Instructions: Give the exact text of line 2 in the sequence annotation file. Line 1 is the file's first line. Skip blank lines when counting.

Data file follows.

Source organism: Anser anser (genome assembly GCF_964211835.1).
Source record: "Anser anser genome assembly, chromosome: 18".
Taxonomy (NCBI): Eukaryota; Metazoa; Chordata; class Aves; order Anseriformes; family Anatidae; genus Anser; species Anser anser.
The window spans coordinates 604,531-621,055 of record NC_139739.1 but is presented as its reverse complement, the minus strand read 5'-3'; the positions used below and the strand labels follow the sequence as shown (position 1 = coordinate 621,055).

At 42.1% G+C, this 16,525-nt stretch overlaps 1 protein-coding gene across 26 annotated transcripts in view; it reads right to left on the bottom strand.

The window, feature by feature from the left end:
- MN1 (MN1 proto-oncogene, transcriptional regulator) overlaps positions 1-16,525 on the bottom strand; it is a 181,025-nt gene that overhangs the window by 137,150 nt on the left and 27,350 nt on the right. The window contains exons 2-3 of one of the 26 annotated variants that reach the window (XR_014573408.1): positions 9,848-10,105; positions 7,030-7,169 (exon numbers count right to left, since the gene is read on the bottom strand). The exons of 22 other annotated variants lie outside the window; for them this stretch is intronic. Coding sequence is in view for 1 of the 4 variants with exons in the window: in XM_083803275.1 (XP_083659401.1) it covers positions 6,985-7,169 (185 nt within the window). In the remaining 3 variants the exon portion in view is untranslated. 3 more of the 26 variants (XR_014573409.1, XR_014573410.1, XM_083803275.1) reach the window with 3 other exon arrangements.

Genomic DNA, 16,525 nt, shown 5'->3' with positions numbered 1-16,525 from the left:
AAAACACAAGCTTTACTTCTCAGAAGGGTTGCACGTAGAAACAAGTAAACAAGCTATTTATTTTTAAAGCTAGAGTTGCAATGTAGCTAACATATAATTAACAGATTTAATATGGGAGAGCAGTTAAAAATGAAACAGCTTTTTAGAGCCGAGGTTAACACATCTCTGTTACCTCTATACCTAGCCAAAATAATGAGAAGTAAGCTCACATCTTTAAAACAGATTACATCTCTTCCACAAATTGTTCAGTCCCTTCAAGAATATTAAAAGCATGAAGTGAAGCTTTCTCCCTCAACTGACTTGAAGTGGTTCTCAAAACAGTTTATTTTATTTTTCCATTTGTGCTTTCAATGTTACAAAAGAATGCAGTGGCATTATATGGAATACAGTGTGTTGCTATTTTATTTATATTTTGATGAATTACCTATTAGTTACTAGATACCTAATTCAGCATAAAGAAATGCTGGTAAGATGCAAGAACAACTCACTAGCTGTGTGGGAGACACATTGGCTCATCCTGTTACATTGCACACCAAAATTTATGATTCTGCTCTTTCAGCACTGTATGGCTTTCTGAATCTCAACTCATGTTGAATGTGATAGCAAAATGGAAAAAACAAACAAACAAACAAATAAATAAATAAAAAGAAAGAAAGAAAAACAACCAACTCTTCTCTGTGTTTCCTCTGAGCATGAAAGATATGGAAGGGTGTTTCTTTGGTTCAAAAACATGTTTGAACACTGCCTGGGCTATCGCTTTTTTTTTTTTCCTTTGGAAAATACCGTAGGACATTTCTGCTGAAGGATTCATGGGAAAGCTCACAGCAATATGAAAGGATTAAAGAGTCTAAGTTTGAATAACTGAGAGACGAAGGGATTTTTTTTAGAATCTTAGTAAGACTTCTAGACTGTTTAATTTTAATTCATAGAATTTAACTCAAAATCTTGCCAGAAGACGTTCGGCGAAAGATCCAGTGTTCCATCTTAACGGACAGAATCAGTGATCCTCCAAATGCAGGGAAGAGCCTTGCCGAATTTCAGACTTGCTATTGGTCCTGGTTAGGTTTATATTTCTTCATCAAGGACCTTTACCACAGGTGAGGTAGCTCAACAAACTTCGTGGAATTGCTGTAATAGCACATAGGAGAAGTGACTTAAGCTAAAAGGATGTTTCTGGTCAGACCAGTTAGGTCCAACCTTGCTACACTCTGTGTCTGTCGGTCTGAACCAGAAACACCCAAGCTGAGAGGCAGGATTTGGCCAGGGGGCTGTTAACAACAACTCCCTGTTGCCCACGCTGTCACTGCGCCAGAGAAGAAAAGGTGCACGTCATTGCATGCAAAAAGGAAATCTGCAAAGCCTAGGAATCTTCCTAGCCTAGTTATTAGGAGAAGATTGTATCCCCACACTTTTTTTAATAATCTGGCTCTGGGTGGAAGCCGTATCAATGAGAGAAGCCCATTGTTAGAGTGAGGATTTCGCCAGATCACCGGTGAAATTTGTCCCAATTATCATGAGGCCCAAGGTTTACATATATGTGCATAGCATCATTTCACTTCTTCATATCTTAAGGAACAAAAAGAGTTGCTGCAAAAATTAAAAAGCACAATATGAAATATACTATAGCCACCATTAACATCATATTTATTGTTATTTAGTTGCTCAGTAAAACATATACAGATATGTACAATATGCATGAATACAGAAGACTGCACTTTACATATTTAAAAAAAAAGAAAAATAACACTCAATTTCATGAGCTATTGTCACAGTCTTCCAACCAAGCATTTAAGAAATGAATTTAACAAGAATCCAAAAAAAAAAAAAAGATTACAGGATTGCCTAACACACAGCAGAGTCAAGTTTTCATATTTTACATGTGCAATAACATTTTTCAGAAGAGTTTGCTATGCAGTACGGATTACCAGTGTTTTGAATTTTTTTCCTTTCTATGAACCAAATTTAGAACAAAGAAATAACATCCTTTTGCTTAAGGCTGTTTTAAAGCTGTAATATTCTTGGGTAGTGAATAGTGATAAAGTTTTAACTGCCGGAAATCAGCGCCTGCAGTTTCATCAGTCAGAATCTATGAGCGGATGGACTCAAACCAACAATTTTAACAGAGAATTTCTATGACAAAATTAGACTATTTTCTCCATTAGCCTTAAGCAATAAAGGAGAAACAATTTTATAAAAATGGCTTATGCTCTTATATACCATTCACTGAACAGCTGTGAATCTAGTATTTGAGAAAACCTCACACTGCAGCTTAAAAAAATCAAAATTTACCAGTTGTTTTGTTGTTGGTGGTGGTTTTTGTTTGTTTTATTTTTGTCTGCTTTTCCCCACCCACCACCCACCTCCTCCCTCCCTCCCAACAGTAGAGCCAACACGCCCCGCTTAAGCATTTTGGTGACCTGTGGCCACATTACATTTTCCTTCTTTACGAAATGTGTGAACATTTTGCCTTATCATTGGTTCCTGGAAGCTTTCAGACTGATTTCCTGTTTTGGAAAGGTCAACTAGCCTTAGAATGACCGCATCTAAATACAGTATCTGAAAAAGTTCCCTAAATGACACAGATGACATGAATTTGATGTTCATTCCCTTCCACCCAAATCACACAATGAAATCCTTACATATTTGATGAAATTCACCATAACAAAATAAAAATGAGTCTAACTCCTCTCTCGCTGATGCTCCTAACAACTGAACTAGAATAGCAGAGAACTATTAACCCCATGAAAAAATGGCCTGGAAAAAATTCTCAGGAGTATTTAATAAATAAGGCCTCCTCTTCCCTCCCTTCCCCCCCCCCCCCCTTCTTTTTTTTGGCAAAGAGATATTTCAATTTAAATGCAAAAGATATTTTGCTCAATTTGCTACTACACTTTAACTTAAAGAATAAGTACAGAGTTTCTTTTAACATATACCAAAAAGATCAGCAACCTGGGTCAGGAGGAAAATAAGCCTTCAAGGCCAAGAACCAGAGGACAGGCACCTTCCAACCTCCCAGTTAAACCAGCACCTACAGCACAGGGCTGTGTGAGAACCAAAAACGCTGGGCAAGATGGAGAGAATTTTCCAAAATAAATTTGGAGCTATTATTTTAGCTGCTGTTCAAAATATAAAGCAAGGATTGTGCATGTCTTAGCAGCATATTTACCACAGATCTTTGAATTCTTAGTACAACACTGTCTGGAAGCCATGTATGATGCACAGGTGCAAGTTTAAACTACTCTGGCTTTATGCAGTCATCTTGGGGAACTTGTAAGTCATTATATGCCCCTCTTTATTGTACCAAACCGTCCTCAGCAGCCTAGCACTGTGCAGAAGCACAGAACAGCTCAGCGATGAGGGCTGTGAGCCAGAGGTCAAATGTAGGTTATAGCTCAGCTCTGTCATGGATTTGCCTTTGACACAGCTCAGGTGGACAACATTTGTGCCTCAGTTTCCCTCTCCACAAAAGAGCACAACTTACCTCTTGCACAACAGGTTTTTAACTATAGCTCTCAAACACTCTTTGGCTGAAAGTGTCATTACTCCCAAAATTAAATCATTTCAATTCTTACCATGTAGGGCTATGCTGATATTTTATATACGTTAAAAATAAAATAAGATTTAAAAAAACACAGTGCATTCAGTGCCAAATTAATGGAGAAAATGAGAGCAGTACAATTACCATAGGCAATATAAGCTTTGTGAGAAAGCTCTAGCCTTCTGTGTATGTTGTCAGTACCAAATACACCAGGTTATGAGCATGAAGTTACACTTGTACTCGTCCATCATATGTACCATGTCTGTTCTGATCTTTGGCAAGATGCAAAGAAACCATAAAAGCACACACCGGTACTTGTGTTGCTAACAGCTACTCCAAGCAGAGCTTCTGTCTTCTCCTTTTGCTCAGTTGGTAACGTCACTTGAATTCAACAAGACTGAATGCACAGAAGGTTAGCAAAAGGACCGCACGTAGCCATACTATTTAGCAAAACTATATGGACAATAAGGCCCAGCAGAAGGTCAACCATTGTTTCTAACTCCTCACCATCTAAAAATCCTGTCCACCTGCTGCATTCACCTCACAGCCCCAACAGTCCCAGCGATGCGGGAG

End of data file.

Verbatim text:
Source record: "Anser anser genome assembly, chromosome: 18".